On a recent trip I made two images of the same subject; one with the foreground in focus and the other with the background in focus. I settled on the image with the foreground in focus for future use in a gallery, article or print, as it conveyed a stronger message of the subject at hand.
A few weeks later while reviewing my images again, I thought to myself ‘What if I could overlay the two images and combine them to give me one in-focus image?’ The use of a tripod on the original shoot would have let me capture at a slower shutter speed and stop down to an aperture as small as f32, if necessary. However, I didn’t have it with me so, as they say, no use in crying over spilt milk! The image below focused on the background, with the rear of the boat not in critical focus.
Note: Click through any of the images for a larger light box view to see more information about the image and technique.
I decided to try my luck with Google and search for ‘combine images, focus near, focus far.’ The search result
yielded an article by PhotoShop Essentials, and the article proved to be an invaluable resource for the image that I’d ultimately create (third image down). That said, after a few steps into the article I deviated from the instructions (more on that in a moment). The basic command in Photoshop to merge the images together into one focused image is: File > Scripts>Load Files into Stack. A pop-up window opens and you select the files that you want to merge from your applicable drive.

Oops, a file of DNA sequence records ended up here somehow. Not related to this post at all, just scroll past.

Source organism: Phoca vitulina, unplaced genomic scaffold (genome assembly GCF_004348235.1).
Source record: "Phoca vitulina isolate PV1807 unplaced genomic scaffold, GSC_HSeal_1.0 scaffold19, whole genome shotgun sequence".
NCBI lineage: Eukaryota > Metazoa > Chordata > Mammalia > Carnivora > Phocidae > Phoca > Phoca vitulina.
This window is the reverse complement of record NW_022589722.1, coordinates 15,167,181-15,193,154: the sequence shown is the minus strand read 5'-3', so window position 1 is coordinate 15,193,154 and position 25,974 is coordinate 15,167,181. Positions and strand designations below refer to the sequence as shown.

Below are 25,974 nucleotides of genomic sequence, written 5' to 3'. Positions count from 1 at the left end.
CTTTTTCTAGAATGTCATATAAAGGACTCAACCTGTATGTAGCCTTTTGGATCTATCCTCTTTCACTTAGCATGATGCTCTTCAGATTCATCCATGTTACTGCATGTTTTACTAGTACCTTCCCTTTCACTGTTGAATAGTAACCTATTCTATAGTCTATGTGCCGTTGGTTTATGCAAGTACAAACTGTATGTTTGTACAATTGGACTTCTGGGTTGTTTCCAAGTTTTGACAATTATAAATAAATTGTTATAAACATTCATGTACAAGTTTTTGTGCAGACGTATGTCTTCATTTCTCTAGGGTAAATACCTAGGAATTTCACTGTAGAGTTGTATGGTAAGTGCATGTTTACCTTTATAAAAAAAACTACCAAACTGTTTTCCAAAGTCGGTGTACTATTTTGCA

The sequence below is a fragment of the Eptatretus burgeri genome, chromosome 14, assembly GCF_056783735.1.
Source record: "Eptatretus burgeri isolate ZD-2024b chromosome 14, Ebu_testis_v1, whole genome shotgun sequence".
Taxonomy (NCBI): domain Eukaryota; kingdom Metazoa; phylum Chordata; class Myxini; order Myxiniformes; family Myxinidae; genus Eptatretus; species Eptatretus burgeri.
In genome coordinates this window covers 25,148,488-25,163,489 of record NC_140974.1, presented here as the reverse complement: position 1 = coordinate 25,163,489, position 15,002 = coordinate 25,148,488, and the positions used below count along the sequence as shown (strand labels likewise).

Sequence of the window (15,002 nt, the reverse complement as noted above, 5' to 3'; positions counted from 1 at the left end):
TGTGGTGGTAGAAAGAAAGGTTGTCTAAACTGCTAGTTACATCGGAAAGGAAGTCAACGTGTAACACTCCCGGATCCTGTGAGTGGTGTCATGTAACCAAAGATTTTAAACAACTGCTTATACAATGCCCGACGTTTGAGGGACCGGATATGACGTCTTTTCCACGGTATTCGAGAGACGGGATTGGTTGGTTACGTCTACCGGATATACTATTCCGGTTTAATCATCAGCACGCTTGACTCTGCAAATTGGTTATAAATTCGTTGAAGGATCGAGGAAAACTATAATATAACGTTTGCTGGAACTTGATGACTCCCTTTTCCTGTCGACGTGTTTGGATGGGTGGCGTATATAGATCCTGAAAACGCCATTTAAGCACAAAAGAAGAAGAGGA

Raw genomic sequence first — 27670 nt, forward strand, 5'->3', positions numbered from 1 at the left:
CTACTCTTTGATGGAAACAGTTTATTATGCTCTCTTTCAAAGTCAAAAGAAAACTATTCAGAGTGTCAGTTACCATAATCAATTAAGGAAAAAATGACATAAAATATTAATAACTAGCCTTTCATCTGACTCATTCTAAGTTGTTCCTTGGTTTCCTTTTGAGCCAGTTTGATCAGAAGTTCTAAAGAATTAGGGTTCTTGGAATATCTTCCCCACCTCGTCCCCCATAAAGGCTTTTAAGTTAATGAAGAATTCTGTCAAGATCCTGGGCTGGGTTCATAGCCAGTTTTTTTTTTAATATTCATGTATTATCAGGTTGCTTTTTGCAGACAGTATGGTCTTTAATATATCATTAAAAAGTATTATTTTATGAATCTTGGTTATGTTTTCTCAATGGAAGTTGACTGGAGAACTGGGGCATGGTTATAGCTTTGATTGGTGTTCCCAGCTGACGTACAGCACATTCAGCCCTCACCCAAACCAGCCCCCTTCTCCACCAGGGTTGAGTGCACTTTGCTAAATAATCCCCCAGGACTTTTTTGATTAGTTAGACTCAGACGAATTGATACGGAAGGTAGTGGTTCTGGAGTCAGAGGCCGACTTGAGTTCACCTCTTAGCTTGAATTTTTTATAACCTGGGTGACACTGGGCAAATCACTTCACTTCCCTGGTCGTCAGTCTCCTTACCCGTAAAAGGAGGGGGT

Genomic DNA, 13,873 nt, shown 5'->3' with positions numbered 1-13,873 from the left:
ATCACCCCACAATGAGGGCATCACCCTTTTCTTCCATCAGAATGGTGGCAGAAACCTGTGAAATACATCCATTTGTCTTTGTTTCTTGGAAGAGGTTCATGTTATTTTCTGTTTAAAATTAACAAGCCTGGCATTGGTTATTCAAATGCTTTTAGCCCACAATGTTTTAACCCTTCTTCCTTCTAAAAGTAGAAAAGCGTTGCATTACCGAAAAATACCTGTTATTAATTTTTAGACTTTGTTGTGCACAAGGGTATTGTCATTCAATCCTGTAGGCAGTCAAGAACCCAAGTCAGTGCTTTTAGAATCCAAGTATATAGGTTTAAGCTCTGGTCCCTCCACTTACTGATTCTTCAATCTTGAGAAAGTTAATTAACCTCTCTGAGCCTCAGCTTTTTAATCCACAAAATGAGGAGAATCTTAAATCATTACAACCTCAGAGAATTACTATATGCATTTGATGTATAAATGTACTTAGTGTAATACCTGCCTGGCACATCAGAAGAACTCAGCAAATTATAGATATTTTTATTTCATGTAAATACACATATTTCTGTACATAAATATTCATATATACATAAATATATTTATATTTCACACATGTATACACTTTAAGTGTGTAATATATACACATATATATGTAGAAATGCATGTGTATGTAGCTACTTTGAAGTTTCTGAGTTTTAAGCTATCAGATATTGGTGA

After I selected my images in the pop-up dialogue box I pressed OK and Photoshop opened them in a new file with two layers (the number of layers corresponds to the number of images you select). The next step in the article explains how to Auto-Align Layers from the imported images. That is the last step I performed before I distractingly ventured out on my own, this due to the fact that the technique explained in the article was more appropriate for multiple images (more than two) and use of a tripod.
On a whim, I started to erase the top layer to expose the in-focus back of the old boat in the underlying layer. Therefore, theoretically, I really didn’t focus-stack the images – and you’ll notice I’ve changed the name of the technique to focus merge, inadvertently – but aligned two images; one with foreground focus and the other with background focus to get an image with great depth of field that I otherwise had a difficult time achieving without the use of a tripod. Also, depending on my proximity to the subject in the foreground, I may or may not have achieved the desired depth-of-field on the initial shoot, but some math would have solved that equation if I’d taken the time to do the calculations. One thing’s for sure: take your tripod on all photo excursions!
Below is my focus merged image. Photoshop did a great job of aligning them, considering that I’d shifted position for the two images (note the different composition of the above images). After post processing the merged images I was happy with the results on my first attempt at focus-merging two images.
My technique used here was a derivative of the focus-stack procedure and in the future I’m excited to try the technique in full as explained by Steve Patterson on his great blog Photoshopessentials.com. It looks to be a professional in-depth Photoshop resource and I’ll definitely reference it again in the future!
Until the next time…
It’s a great day for photography. Shoot ’til it feels good!